We now begin the third season in the Church following the life of Jesus Christ. We have gone through the preparation for his birth, Advent, the birth of Jesus, Christmas and now the journey of discipleship, growth, Epiphany.
Epiphany means “manifestation” (to show or to make known, or to reveal) and is the official Season for proclaiming the identity of Christ. Epiphany begins at sundown the day before January 6, the day commemorating the Wise Men coming to Bethlehem to worship the Baby Jesus. Epiphany is a season of worship, as the whole world follows the Wise Men to find and honor Jesus. It is the season of revelation of understanding who He is. Green, the color of the season, signifies growth.
As with most aspects of the Christian liturgical calendar, Epiphany has theological significance as a teaching tool in the church. The Wise Men or Magi who brought gifts to the child Jesus were the first Gentiles to acknowledge Jesus as “King” and so were the first to “show” or “reveal” Jesus to a wider world as the incarnate Christ. This act of worship by the Magi, which corresponded to Simeon’s blessing that this child Jesus would be “a light for revelation to the Gentiles” (Luke 2:32), was one of the first indications that Jesus came for all people, of all nations, of all races, all times, and that the work of God in the world would not be limited to only a few.
The Epiphany season is now observed as a time of focusing on the mission of the church in reaching others by “showing” Jesus as the Savior of all people. It is also a time of focusing on Christian community and fellowship, especially in healing the division of prejudice and bigotry that we all too often create between God’s children.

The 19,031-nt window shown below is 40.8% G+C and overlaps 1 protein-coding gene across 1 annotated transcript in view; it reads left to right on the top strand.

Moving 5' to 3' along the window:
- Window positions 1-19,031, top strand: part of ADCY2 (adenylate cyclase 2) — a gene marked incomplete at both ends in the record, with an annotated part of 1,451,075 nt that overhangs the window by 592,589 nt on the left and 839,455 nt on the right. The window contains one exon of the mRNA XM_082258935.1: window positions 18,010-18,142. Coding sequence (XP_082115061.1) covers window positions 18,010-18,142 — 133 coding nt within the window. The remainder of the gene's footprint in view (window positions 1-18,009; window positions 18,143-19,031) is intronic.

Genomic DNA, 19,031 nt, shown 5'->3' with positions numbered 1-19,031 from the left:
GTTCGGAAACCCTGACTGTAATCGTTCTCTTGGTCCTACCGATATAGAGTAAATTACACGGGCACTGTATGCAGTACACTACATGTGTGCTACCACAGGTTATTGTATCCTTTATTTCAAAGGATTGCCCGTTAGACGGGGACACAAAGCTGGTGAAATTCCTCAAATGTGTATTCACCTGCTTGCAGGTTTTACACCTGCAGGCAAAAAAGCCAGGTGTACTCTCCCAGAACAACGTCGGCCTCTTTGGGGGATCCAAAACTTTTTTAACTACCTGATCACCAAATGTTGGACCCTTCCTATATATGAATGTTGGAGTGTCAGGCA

The season is from four to nine weeks, from the Feast of the Epiphany (Jan. 6) through the Tuesday before Ash Wednesday. The length of the season varies according to the date of Easter. The gospel stories of this season describe various events that manifest the divinity of Jesus. The coming of the Magi is celebrated on the Epiphany. The Baptism of our Lord is observed on the Sunday after Epiphany. The gospels for the other Sundays of the Epiphany season describe the wedding at Cana, the calling of the disciples, and various miracles and teachings of Jesus. The Last Sunday after the Epiphany is always devoted to the Transfiguration. Jesus’ identity as the Son of God is dramatically revealed in the Transfiguration gospel, as well as the gospel of the baptism of Christ. We are called to respond to Christ in faith through the showing of his divinity recorded in the gospels of the Epiphany season.
Father, we thank you for revealing yourself to us in Jesus the Christ, we who once were not your people but whom you chose to adopt as your people. As ancient Israel confessed long ago, we realize that it was not because of our own righteousness, or our own superior wisdom, or strength, or power, or numbers. It was simple because you loved us, and chose to show us that love in Jesus.
May we, through your guidance and our faithful obedience, find new avenues in ways that we have not imagined of holding the Light of your love so that it may be a Light of revelation for all people, through Jesus Christ your Son. Amen
For many Christian church traditions, the season of Epiphany extends until Ash Wednesday, which begins the season of Lent leading to Easter.